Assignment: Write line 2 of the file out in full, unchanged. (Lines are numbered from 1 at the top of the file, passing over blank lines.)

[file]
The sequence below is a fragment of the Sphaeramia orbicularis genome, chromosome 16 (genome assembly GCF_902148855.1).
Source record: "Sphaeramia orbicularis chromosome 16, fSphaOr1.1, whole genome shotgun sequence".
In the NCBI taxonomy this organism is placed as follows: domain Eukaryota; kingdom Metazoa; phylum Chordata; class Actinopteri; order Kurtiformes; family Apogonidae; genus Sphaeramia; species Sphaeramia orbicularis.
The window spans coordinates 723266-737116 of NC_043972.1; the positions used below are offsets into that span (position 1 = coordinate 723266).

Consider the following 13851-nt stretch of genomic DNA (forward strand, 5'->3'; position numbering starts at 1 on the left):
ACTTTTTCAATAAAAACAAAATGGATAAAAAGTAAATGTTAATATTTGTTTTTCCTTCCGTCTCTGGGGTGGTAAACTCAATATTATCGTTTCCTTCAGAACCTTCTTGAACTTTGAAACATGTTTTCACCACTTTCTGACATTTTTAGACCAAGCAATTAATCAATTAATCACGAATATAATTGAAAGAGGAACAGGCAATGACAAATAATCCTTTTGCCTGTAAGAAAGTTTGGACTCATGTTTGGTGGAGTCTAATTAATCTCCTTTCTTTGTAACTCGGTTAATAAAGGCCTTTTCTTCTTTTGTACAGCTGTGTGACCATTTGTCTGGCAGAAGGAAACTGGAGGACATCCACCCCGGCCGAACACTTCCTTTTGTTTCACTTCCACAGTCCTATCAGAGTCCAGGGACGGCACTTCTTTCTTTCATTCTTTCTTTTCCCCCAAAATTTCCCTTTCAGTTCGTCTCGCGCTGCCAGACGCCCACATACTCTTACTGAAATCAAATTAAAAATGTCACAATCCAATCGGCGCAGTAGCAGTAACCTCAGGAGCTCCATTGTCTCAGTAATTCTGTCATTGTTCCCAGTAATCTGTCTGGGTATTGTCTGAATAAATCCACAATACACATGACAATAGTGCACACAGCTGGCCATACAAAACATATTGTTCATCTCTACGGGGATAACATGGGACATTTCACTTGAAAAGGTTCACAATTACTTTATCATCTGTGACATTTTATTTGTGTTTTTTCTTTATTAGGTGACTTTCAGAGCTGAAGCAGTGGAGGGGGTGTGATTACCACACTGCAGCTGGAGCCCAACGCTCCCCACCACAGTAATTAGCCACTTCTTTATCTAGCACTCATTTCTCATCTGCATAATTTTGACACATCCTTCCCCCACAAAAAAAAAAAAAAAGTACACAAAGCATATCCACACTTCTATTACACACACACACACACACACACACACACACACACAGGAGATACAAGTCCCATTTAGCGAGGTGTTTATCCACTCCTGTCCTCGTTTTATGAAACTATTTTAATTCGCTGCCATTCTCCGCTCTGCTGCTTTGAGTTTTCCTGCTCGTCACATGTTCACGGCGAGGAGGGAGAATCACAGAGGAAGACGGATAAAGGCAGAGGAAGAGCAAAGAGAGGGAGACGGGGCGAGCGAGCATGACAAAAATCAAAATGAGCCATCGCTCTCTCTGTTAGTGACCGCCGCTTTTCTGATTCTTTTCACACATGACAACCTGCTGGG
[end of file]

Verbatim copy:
Source record: "Sphaeramia orbicularis chromosome 16, fSphaOr1.1, whole genome shotgun sequence".